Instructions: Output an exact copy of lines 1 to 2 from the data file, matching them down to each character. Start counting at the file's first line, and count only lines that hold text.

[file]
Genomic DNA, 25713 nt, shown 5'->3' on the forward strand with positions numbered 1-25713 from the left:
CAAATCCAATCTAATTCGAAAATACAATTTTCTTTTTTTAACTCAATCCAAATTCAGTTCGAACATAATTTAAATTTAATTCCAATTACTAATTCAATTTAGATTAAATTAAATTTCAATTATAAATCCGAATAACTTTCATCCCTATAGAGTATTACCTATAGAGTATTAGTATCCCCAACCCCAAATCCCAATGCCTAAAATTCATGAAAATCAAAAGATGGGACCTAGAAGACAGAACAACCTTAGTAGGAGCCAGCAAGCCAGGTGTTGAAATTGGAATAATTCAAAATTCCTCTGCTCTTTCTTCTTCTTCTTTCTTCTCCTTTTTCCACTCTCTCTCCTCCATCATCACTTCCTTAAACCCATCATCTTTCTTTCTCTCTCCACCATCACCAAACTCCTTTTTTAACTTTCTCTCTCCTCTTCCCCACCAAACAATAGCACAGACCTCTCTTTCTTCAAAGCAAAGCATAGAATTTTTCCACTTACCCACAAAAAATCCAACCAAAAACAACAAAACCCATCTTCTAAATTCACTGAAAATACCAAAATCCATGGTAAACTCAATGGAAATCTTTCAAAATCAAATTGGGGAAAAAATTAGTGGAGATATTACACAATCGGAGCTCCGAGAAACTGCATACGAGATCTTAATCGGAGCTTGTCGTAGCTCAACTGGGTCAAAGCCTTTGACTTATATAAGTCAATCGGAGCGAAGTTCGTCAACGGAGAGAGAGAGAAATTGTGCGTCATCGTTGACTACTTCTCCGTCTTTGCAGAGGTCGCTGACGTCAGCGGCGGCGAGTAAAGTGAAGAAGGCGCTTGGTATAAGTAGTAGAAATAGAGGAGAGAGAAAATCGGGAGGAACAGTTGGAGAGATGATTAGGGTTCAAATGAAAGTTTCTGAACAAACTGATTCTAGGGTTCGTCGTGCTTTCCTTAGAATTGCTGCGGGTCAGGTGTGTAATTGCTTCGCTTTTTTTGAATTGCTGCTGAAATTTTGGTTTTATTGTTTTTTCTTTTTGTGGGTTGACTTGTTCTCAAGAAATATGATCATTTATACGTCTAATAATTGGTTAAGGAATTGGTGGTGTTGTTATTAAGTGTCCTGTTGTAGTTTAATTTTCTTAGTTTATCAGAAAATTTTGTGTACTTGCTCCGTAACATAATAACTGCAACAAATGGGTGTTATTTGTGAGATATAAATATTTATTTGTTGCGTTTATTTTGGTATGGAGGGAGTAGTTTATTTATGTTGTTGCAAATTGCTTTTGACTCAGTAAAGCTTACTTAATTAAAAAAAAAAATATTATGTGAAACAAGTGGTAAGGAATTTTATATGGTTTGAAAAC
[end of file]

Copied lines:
Genomic DNA, 25713 nt, shown 5'->3' on the forward strand with positions numbered 1-25713 from the left:
CAAATCCAATCTAATTCGAAAATACAATTTTCTTTTTTTAACTCAATCCAAATTCAGTTCGAACATAATTTAAATTTAATTCCAATTACTAATTCAATTTAGATTAAATTAAATTTCAATTATAAATCCGAATAACTTTCATCCCTATAGAGTATTACCTATAGAGTATTAGTATCCCCAACCCCAAATCCCAATGCCTAAAATTCATGAAAATCAAAAGATGGGACCTAGAAGACAGAACAACCTTAGTAGGAGCCAGCAAGCCAGGTGTTGAAATTGGAATAATTCAAAATTCCTCTGCTCTTTCTTCTTCTTCTTTCTTCTCCTTTTTCCACTCTCTCTCCTCCATCATCACTTCCTTAAACCCATCATCTTTCTTTCTCTCTCCACCATCACCAAACTCCTTTTTTAACTTTCTCTCTCCTCTTCCCCACCAAACAATAGCACAGACCTCTCTTTCTTCAAAGCAAAGCATAGAATTTTTCCACTTACCCACAAAAAATCCAACCAAAAACAACAAAACCCATCTTCTAAATTCACTGAAAATACCAAAATCCATGGTAAACTCAATGGAAATCTTTCAAAATCAAATTGGGGAAAAAATTAGTGGAGATATTACACAATCGGAGCTCCGAGAAACTGCATACGAGATCTTAATCGGAGCTTGTCGTAGCTCAACTGGGTCAAAGCCTTTGACTTATATAAGTCAATCGGAGCGAAGTTCGTCAACGGAGAGAGAGAGAAATTGTGCGTCATCGTTGACTACTTCTCCGTCTTTGCAGAGGTCGCTGACGTCAGCGGCGGCGAGTAAAGTGAAGAAGGCGCTTGGTATAAGTAGTAGAAATAGAGGAGAGAGAAAATCGGGAGGAACAGTTGGAGAGATGATTAGGGTTCAAATGAAAGTTTCTGAACAAACTGATTCTAGGGTTCGTCGTGCTTTCCTTAGAATTGCTGCGGGTCAGGTGTGTAATTGCTTCGCTTTTTTTGAATTGCTGCTGAAATTTTGGTTTTATTGTTTTTTCTTTTTGTGGGTTGACTTGTTCTCAAGAAATATGATCATTTATACGTCTAATAATTGGTTAAGGAATTGGTGGTGTTGTTATTAAGTGTCCTGTTGTAGTTTAATTTTCTTAGTTTATCAGAAAATTTTGTGTACTTGCTCCGTAACATAATAACTGCAACAAATGGGTGTTATTTGTGAGATATAAATATTTATTTGTTGCGTTTATTTTGGTATGGAGGGAGTAGTTTATTTATGTTGTTGCAAATTGCTTTTGACTCAGTAAAGCTTACTTAATTAAAAAAAAAAATATTATGTGAAACAAGTGGTAAGGAATTTTATATGGTTTGAAAAC